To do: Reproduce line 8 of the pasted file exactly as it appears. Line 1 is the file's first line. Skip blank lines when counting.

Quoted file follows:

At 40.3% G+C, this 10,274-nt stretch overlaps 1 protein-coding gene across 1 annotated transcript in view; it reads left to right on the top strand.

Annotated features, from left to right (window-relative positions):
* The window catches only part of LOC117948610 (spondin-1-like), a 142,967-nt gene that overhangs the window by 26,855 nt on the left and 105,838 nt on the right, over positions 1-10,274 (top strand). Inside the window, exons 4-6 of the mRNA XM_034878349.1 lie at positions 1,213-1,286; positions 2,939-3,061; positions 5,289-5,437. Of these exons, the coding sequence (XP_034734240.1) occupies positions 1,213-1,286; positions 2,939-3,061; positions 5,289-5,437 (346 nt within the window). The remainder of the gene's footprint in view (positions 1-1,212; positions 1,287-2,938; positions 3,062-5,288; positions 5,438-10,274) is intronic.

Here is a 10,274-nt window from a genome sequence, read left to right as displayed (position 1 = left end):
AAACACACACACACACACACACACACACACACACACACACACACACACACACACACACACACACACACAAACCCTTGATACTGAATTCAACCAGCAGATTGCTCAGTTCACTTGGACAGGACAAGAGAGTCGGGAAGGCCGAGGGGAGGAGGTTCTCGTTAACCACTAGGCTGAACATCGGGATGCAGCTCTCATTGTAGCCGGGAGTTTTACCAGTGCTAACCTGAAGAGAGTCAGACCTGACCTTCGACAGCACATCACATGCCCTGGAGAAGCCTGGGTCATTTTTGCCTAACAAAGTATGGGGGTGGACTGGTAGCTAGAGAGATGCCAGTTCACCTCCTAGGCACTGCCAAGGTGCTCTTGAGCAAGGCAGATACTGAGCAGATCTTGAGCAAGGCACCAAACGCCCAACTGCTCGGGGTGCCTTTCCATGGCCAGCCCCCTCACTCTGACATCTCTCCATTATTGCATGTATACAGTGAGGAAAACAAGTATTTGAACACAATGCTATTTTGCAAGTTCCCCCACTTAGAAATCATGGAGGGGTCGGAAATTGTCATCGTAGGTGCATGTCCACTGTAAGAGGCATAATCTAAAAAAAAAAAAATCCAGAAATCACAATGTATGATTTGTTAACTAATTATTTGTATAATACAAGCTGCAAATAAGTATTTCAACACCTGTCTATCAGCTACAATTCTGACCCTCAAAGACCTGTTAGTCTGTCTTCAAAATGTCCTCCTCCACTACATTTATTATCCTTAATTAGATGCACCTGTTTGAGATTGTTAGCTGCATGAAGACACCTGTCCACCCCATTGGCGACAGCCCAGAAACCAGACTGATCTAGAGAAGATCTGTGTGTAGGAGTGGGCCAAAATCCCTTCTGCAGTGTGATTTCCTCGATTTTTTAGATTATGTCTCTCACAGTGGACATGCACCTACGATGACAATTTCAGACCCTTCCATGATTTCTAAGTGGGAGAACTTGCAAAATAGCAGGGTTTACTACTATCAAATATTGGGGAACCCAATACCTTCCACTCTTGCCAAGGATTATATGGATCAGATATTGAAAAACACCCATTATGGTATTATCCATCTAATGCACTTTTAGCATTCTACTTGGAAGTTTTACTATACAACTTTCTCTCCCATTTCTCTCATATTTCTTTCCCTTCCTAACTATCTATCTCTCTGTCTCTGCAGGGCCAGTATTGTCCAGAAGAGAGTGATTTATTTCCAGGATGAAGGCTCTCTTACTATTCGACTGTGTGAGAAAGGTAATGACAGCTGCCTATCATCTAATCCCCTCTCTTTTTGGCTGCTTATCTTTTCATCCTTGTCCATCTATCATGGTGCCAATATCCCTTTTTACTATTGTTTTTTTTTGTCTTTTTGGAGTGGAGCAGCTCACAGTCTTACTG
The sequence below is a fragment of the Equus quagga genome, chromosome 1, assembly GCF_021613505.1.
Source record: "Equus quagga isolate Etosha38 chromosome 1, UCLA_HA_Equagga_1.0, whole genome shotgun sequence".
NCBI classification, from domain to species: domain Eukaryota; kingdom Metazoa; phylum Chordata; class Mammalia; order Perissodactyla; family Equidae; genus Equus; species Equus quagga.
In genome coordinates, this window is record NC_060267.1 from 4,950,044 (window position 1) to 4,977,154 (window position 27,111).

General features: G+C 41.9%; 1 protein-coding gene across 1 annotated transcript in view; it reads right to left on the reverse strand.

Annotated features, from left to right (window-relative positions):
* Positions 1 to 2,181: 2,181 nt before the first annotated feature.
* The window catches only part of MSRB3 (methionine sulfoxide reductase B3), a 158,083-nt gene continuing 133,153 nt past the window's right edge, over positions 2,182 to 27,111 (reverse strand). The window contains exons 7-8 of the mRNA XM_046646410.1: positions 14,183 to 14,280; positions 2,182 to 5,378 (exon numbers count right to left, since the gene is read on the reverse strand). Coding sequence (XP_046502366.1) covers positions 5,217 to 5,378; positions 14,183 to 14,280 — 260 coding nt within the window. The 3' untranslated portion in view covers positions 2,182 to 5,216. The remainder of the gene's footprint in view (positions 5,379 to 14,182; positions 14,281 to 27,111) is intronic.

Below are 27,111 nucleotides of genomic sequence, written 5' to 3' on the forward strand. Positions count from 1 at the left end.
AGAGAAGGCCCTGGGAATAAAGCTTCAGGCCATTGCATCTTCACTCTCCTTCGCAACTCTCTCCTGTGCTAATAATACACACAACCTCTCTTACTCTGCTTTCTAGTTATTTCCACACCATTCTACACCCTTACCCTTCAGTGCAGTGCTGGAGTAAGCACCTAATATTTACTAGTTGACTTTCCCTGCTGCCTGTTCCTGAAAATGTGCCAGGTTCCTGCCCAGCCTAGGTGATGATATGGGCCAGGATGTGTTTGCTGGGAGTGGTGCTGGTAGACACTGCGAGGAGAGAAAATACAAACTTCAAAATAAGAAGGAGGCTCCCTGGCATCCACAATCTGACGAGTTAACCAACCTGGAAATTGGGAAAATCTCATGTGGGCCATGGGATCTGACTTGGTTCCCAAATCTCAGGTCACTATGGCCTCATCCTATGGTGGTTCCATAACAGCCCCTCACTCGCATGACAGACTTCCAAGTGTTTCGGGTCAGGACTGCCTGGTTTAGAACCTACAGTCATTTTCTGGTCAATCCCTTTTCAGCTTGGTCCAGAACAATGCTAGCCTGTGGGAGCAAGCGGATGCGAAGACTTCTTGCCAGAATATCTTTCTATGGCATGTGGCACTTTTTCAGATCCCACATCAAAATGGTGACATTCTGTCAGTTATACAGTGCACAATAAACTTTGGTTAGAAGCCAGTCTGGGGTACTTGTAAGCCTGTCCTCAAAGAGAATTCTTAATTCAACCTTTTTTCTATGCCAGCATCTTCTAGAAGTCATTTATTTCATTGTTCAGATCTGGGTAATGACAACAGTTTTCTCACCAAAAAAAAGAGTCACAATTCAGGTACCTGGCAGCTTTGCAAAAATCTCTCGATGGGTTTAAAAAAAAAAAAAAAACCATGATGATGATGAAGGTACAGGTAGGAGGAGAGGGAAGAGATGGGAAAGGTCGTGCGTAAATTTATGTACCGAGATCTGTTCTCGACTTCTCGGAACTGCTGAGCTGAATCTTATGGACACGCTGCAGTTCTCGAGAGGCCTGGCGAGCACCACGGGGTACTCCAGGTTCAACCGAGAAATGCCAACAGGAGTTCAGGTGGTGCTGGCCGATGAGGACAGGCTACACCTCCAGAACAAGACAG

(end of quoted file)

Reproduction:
NCBI classification, from domain to species: domain Eukaryota; kingdom Metazoa; phylum Chordata; class Mammalia; order Perissodactyla; family Equidae; genus Equus; species Equus quagga.